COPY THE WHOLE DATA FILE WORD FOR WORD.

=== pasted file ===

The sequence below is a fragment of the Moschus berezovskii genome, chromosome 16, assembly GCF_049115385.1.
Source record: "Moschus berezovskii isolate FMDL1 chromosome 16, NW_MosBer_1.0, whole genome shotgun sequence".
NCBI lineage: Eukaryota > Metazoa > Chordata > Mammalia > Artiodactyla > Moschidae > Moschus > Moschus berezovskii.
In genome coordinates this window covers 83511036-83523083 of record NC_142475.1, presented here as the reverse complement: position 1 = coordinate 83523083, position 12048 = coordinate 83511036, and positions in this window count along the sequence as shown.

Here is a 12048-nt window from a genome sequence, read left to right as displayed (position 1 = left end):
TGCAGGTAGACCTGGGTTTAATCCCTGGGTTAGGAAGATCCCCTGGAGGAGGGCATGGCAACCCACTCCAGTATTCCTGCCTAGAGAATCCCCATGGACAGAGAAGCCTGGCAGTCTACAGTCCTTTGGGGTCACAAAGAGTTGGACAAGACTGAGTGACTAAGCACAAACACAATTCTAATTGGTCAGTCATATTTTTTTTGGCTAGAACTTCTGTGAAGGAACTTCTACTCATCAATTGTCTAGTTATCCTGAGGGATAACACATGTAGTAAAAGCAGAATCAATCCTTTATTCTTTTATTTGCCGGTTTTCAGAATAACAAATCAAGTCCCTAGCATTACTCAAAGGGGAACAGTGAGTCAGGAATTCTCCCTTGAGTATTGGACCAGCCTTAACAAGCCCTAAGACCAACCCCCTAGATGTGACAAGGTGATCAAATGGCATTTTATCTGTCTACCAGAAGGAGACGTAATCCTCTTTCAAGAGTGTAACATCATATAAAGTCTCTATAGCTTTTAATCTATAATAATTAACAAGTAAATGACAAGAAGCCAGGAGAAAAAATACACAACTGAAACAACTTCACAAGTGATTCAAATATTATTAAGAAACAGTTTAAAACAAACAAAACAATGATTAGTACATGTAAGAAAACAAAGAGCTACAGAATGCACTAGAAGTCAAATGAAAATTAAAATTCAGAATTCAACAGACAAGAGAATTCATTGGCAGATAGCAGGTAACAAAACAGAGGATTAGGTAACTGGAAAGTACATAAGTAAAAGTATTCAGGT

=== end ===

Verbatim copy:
The sequence below is a fragment of the Moschus berezovskii genome, chromosome 16, assembly GCF_049115385.1.
Source record: "Moschus berezovskii isolate FMDL1 chromosome 16, NW_MosBer_1.0, whole genome shotgun sequence".
NCBI lineage: Eukaryota > Metazoa > Chordata > Mammalia > Artiodactyla > Moschidae > Moschus > Moschus berezovskii.
In genome coordinates this window covers 83511036-83523083 of record NC_142475.1, presented here as the reverse complement: position 1 = coordinate 83523083, position 12048 = coordinate 83511036, and positions in this window count along the sequence as shown.

Here is a 12048-nt window from a genome sequence, read left to right as displayed (position 1 = left end):
TGCAGGTAGACCTGGGTTTAATCCCTGGGTTAGGAAGATCCCCTGGAGGAGGGCATGGCAACCCACTCCAGTATTCCTGCCTAGAGAATCCCCATGGACAGAGAAGCCTGGCAGTCTACAGTCCTTTGGGGTCACAAAGAGTTGGACAAGACTGAGTGACTAAGCACAAACACAATTCTAATTGGTCAGTCATATTTTTTTTGGCTAGAACTTCTGTGAAGGAACTTCTACTCATCAATTGTCTAGTTATCCTGAGGGATAACACATGTAGTAAAAGCAGAATCAATCCTTTATTCTTTTATTTGCCGGTTTTCAGAATAACAAATCAAGTCCCTAGCATTACTCAAAGGGGAACAGTGAGTCAGGAATTCTCCCTTGAGTATTGGACCAGCCTTAACAAGCCCTAAGACCAACCCCCTAGATGTGACAAGGTGATCAAATGGCATTTTATCTGTCTACCAGAAGGAGACGTAATCCTCTTTCAAGAGTGTAACATCATATAAAGTCTCTATAGCTTTTAATCTATAATAATTAACAAGTAAATGACAAGAAGCCAGGAGAAAAAATACACAACTGAAACAACTTCACAAGTGATTCAAATATTATTAAGAAACAGTTTAAAACAAACAAAACAATGATTAGTACATGTAAGAAAACAAAGAGCTACAGAATGCACTAGAAGTCAAATGAAAATTAAAATTCAGAATTCAACAGACAAGAGAATTCATTGGCAGATAGCAGGTAACAAAACAGAGGATTAGGTAACTGGAAAGTACATAAGTAAAAGTATTCAGGT